22     anyone in advance that that was going to be done.  So that's the simplest

23     version or recap of the position we find ourselves in.

24             JUDGE KWON:  But the Chamber's at a loss when there's

25     disagreement between the parties, in particular as far as it's related to

Page 38395

 1     the order of witnesses.  The Chamber cannot leave it to the presenting

 2     party.  But I wonder whether having some extended hours would resolve the

 3     issue?

 4             MR. TIEGER:  Well, that's one thing about which there appears to

 5     be a consensus at the moment and that is I noted in Mr. Robinson's e-mail

 6     that he didn't feel that it would successfully resolve the impasse and

 7     having looked at the schedule and consulted with the attorneys involved I

 8     agree.  I -- we considered before that that might be a way of sort of

 9     avoiding or getting around the impasse, but it doesn't seem to be.  So I

10     wouldn't prevail upon the Court for extended hours, given the -- what

11     appears to be the negligible impact on this particular scheduling issue.

12             JUDGE KWON:  And next week we are sitting only for three days?

13             MR. TIEGER:  That's correct, Mr. President.

14             JUDGE KWON:  So if you could, both of you, have a word during the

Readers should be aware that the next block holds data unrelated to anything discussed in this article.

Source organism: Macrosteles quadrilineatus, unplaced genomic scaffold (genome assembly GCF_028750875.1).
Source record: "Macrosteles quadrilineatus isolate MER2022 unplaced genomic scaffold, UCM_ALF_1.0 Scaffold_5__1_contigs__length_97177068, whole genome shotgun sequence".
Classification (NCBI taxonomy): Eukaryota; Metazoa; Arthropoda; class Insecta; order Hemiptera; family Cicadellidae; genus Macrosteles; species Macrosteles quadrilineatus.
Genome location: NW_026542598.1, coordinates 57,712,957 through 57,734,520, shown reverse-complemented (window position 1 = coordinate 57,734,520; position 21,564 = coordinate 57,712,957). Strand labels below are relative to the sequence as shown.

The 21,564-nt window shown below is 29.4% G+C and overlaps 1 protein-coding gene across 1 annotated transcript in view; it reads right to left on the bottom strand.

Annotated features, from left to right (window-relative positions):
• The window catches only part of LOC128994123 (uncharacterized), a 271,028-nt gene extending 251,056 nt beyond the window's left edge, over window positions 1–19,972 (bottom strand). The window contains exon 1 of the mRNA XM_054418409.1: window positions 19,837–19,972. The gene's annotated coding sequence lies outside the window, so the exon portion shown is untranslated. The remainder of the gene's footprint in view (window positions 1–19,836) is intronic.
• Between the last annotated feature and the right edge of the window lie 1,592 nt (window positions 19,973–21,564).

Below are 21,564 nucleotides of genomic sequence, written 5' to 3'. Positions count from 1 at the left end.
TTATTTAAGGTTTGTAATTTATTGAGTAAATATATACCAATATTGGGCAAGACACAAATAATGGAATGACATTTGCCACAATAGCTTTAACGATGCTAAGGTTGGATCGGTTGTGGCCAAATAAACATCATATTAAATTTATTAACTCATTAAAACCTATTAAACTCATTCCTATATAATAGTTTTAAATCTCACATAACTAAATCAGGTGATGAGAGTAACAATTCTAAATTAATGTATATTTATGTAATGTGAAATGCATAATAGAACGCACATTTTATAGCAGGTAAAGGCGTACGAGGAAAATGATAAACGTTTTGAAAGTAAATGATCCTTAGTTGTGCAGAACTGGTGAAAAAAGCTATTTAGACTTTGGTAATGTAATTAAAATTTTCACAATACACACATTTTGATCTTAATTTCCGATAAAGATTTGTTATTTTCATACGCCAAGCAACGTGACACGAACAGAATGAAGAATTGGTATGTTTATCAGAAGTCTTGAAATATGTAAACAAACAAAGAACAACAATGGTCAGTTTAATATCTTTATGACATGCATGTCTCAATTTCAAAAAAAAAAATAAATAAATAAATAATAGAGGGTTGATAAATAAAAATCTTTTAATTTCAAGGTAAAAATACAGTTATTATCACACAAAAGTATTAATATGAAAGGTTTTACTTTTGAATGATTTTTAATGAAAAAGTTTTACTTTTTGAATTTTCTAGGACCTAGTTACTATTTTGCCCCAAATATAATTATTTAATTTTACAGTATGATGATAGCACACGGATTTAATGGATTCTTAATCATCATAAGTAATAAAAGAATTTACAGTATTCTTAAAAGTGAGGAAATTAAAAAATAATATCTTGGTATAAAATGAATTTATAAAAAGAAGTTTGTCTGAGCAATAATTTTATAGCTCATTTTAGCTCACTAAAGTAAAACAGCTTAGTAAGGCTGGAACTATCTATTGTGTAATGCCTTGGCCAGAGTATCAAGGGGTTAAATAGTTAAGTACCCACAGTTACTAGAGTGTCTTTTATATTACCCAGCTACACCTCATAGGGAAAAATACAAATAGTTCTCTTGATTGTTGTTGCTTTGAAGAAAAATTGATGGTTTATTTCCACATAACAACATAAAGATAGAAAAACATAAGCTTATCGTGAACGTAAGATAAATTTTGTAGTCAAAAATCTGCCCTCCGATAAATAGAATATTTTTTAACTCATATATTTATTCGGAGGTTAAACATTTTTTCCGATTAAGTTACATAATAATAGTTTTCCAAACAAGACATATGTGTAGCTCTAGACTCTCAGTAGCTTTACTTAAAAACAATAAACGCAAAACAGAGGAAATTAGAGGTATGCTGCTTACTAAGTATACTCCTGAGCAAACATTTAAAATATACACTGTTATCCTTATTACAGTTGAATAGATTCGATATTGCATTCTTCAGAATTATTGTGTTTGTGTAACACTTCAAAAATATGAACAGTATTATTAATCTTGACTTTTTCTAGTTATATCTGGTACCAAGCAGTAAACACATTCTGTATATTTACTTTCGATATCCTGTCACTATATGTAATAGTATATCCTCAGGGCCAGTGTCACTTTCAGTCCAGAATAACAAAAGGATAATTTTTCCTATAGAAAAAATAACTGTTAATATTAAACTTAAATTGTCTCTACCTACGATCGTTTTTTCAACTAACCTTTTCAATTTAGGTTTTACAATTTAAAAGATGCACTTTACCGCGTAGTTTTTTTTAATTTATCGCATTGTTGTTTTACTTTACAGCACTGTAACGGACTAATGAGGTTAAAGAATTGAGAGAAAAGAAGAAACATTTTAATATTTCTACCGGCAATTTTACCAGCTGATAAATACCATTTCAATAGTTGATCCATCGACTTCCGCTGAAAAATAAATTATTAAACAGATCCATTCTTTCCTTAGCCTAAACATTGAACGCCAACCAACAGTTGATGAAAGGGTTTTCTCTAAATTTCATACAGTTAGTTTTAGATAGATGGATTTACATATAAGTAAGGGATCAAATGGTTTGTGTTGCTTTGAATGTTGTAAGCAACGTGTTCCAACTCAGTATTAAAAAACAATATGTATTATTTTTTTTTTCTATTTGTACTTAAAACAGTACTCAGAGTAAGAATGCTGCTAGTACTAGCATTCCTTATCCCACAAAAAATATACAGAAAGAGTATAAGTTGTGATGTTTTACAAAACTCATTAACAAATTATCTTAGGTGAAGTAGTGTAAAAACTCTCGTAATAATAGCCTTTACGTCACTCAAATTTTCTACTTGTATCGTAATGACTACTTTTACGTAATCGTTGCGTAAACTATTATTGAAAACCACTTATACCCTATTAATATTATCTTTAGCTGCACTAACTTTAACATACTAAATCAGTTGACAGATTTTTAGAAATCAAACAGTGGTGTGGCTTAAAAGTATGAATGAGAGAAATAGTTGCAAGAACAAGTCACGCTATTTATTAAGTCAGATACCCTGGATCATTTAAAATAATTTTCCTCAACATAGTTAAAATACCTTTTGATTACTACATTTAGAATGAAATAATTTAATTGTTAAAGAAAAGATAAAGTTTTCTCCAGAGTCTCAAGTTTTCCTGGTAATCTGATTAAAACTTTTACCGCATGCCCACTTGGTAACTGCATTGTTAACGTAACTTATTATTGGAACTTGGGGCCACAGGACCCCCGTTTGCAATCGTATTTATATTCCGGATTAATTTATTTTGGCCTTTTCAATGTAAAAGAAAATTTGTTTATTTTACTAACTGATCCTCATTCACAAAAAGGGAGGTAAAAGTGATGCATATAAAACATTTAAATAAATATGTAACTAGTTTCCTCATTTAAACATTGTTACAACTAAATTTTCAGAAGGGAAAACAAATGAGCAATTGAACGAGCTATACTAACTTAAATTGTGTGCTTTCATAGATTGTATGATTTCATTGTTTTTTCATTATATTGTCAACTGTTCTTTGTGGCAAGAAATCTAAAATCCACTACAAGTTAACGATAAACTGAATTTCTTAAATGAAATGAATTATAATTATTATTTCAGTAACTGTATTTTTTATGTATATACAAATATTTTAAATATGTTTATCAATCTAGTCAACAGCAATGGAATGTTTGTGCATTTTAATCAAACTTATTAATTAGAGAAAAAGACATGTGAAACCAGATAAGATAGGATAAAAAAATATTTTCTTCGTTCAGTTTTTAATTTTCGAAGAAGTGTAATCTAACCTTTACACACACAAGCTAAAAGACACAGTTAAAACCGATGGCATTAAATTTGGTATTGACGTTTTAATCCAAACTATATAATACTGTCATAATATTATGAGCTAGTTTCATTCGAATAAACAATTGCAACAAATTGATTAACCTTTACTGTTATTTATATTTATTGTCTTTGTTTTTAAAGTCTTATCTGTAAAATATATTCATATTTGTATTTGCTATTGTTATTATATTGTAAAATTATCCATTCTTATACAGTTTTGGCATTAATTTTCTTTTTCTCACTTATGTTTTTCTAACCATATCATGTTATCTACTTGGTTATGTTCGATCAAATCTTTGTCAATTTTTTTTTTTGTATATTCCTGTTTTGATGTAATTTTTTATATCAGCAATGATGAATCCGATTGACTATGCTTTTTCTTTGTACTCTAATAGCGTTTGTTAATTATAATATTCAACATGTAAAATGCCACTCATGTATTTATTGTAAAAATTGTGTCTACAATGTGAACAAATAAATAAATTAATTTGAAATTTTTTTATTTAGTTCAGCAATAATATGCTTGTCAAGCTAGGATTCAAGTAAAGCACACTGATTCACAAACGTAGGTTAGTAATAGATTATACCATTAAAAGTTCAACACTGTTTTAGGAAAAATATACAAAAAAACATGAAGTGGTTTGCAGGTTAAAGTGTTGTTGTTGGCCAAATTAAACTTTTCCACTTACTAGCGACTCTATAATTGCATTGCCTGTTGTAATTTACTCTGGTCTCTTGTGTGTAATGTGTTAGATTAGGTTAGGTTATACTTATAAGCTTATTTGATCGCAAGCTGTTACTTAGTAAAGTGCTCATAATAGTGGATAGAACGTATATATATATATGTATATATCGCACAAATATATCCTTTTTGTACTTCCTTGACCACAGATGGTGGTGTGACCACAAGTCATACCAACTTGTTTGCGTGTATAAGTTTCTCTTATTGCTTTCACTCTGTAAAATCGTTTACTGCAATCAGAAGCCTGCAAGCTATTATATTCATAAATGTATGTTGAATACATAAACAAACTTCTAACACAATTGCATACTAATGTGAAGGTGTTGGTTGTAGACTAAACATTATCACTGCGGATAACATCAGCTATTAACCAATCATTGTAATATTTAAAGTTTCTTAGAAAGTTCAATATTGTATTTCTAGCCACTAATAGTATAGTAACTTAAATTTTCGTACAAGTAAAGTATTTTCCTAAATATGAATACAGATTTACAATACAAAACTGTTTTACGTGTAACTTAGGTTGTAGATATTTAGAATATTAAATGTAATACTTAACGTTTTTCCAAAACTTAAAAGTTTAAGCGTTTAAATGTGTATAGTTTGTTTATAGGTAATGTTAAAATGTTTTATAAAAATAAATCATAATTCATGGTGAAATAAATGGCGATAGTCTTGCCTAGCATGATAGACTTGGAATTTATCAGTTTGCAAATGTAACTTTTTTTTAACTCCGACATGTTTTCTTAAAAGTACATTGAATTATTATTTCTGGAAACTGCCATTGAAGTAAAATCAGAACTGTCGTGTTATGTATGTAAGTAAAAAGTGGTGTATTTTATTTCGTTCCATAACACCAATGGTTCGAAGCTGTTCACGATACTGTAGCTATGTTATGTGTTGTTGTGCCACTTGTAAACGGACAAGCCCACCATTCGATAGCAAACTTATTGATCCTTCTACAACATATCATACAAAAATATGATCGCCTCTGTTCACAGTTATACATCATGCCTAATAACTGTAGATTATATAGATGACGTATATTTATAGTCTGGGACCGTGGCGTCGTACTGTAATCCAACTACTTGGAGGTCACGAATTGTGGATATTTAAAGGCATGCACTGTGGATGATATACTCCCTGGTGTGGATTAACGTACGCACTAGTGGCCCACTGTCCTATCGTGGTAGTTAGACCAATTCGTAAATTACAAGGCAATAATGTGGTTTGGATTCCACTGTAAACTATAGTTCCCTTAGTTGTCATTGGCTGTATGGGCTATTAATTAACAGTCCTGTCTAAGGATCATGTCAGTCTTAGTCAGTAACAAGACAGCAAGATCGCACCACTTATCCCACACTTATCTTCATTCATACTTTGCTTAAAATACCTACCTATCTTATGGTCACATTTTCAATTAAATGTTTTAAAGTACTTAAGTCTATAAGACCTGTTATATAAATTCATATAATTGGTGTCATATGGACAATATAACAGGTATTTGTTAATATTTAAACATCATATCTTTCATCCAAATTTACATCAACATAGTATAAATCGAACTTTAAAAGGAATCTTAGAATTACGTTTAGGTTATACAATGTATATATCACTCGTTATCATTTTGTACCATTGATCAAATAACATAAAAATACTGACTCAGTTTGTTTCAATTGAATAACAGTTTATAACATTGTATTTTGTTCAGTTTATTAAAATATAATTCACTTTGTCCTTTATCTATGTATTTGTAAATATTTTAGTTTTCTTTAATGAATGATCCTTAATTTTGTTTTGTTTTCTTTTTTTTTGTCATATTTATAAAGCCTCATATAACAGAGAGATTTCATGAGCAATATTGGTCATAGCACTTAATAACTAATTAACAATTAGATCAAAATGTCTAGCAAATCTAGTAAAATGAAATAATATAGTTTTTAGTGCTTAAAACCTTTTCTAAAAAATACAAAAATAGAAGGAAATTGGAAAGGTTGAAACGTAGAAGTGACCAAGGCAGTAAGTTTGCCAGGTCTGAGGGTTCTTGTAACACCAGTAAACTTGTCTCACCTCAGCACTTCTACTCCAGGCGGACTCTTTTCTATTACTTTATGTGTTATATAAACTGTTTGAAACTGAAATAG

15     break and come back to the Chamber as to what extent we need to extend

16     the sitting hours, in what terms.  And in the meantime I'll ask around

17     the staff and interpreters, court reporters, et cetera, as to its

18     feasibility and its extent.

19             Shall we continue then?

20             Yes, Ms. Gustafson.

21             MS. GUSTAFSON:  Thank you, Your Honours.

22             And if we could have on the screen D3542, page 91 in the B/C/S.

23                           WITNESS:  ZORICA SUBOTIC [Resumed]

24                           [Witness answered through interpreter]

25                           Cross-examination by Ms. Gustafson: [Continued]

Page 38396

 1        Q.   Good morning, Ms. Subotic.

 2        A.   [In English] Good morning.

 3        Q.   I'm going to ask you now about -- we're still on scheduled

 4     incident G5.  I have a couple more questions about that incident.  And

 5     I'd like to ask you about paragraph 60(f), which is on page 91 in the

 6     B/C/S and page 43 in the English.  Now, the figure you've included - if

 7     we could make the photo in the middle of the screen a bit bigger - this